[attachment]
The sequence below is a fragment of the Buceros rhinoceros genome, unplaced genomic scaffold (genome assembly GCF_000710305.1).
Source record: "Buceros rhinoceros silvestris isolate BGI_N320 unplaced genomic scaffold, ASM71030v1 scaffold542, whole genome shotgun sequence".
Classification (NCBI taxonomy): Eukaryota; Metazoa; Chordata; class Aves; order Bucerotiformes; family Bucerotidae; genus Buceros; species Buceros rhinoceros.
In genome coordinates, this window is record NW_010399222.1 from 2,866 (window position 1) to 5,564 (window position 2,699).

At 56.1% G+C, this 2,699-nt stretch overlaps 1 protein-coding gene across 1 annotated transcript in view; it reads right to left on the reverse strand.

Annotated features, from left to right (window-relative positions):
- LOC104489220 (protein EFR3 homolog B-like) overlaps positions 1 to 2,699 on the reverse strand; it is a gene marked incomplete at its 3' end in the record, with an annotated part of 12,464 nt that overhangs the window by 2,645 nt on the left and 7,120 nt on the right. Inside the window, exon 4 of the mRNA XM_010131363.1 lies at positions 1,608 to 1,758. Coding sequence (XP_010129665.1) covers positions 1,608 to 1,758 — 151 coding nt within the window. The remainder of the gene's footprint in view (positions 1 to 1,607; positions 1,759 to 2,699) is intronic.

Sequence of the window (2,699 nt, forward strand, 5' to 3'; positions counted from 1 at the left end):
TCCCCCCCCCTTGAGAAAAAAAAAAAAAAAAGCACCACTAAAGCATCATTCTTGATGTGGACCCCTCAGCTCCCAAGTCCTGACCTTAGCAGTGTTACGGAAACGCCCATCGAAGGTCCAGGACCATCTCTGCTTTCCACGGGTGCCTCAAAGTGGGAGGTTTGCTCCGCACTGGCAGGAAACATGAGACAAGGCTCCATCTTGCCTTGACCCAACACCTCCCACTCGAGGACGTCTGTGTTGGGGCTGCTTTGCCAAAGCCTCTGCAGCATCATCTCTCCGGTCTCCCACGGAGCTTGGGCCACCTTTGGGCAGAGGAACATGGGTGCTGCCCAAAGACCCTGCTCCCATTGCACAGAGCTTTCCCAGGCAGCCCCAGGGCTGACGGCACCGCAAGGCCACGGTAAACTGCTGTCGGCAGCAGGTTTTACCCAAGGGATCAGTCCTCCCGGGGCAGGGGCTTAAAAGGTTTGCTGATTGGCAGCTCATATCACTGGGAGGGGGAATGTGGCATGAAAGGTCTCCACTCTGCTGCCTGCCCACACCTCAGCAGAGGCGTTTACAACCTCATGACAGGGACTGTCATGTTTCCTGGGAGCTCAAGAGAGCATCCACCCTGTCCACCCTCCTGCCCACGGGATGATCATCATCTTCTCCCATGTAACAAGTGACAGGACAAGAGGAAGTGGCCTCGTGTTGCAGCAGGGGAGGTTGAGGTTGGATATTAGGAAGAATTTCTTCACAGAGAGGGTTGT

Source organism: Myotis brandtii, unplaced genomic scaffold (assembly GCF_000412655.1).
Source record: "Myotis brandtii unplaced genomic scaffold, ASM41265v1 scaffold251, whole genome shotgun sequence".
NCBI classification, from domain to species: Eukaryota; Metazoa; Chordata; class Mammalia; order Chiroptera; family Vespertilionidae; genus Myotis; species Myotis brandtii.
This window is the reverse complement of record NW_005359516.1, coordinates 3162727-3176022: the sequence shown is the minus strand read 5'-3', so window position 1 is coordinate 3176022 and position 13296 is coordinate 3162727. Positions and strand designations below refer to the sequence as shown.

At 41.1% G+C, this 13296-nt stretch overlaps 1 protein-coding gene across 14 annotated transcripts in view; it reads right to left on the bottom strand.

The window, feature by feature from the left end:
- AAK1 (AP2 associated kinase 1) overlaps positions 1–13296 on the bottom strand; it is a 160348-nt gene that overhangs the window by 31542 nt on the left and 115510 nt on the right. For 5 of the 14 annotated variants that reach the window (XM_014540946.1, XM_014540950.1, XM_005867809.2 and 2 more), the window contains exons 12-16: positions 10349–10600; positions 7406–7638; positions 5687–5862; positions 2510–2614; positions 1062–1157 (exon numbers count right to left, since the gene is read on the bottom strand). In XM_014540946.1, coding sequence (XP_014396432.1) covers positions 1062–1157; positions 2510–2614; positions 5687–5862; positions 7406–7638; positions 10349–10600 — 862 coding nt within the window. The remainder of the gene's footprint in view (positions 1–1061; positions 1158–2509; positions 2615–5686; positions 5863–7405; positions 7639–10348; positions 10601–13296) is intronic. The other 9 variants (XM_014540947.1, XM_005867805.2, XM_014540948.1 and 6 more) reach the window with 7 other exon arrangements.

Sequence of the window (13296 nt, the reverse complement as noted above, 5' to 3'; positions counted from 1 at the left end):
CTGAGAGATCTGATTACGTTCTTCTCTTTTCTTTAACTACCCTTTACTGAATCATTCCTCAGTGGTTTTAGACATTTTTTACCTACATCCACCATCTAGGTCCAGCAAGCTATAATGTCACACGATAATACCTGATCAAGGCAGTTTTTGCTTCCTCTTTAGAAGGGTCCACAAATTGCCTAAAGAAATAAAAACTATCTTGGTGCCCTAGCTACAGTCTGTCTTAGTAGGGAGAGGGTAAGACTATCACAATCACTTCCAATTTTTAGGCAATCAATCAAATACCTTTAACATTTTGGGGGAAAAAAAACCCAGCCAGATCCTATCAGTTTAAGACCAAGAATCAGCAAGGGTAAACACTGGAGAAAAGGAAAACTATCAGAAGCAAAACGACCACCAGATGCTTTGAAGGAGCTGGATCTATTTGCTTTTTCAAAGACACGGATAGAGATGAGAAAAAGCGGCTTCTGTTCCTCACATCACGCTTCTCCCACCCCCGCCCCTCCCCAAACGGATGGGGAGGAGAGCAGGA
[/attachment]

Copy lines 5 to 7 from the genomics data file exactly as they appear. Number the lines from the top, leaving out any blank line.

At 56.1% G+C, this 2,699-nt stretch overlaps 1 protein-coding gene across 1 annotated transcript in view; it reads right to left on the reverse strand.

Annotated features, from left to right (window-relative positions):
- LOC104489220 (protein EFR3 homolog B-like) overlaps positions 1 to 2,699 on the reverse strand; it is a gene marked incomplete at its 3' end in the record, with an annotated part of 12,464 nt that overhangs the window by 2,645 nt on the left and 7,120 nt on the right. Inside the window, exon 4 of the mRNA XM_010131363.1 lies at positions 1,608 to 1,758. Coding sequence (XP_010129665.1) covers positions 1,608 to 1,758 — 151 coding nt within the window. The remainder of the gene's footprint in view (positions 1 to 1,607; positions 1,759 to 2,699) is intronic.